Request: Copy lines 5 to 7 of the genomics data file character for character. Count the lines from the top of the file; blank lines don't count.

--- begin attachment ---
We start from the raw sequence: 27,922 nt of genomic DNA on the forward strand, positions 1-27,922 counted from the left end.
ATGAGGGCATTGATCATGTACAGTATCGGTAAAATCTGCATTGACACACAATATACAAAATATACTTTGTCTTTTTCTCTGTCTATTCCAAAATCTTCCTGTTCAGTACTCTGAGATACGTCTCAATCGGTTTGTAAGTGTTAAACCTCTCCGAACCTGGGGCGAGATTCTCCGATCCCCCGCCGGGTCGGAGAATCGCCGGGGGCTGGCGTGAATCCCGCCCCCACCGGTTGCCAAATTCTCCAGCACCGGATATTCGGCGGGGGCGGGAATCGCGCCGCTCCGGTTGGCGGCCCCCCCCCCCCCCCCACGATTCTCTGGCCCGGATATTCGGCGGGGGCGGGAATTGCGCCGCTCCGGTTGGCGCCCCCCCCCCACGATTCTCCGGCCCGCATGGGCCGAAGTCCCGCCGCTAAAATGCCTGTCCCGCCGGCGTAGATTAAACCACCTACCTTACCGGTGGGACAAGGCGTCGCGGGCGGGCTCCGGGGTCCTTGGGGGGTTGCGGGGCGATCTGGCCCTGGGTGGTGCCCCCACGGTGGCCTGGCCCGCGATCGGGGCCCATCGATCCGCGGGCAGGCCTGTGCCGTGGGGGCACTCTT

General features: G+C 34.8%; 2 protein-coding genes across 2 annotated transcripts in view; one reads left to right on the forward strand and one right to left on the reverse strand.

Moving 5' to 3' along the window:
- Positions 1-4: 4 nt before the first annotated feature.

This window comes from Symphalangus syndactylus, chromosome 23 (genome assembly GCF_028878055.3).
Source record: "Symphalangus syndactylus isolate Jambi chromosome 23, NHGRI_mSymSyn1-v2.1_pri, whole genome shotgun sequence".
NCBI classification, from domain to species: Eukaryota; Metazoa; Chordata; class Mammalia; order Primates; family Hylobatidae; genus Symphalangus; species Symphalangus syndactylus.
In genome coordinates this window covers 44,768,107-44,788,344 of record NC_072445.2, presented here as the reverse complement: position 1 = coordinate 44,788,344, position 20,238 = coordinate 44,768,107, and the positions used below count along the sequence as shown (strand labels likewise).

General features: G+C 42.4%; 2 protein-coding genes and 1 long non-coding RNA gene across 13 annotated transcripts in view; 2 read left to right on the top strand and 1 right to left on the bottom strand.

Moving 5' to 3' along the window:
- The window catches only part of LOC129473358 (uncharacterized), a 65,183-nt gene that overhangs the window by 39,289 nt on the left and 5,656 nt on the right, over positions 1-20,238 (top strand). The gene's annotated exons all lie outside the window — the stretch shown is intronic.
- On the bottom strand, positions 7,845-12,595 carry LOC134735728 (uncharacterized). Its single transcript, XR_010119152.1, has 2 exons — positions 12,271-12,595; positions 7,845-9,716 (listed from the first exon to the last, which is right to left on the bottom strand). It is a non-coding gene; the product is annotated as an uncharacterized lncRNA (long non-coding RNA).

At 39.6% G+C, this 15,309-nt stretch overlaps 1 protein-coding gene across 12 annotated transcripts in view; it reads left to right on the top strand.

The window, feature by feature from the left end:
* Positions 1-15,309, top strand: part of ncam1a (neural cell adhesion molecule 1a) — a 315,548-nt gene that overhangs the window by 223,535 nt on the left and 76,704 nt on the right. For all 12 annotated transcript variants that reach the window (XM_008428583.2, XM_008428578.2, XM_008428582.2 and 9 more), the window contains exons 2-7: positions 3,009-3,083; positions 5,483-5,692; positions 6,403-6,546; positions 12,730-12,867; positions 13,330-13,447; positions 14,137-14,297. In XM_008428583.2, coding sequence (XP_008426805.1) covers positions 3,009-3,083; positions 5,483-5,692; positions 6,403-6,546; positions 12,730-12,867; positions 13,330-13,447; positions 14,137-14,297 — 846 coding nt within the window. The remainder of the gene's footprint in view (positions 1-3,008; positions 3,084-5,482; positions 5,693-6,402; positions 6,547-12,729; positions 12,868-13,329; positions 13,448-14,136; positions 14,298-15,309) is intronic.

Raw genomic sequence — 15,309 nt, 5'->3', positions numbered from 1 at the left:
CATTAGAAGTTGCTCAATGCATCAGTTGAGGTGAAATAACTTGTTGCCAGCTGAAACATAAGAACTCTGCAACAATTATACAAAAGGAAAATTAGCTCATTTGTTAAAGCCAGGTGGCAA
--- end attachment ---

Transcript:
- Positions 1-4: 4 nt before the first annotated feature.

This window comes from Symphalangus syndactylus, chromosome 23 (genome assembly GCF_028878055.3).
Source record: "Symphalangus syndactylus isolate Jambi chromosome 23, NHGRI_mSymSyn1-v2.1_pri, whole genome shotgun sequence".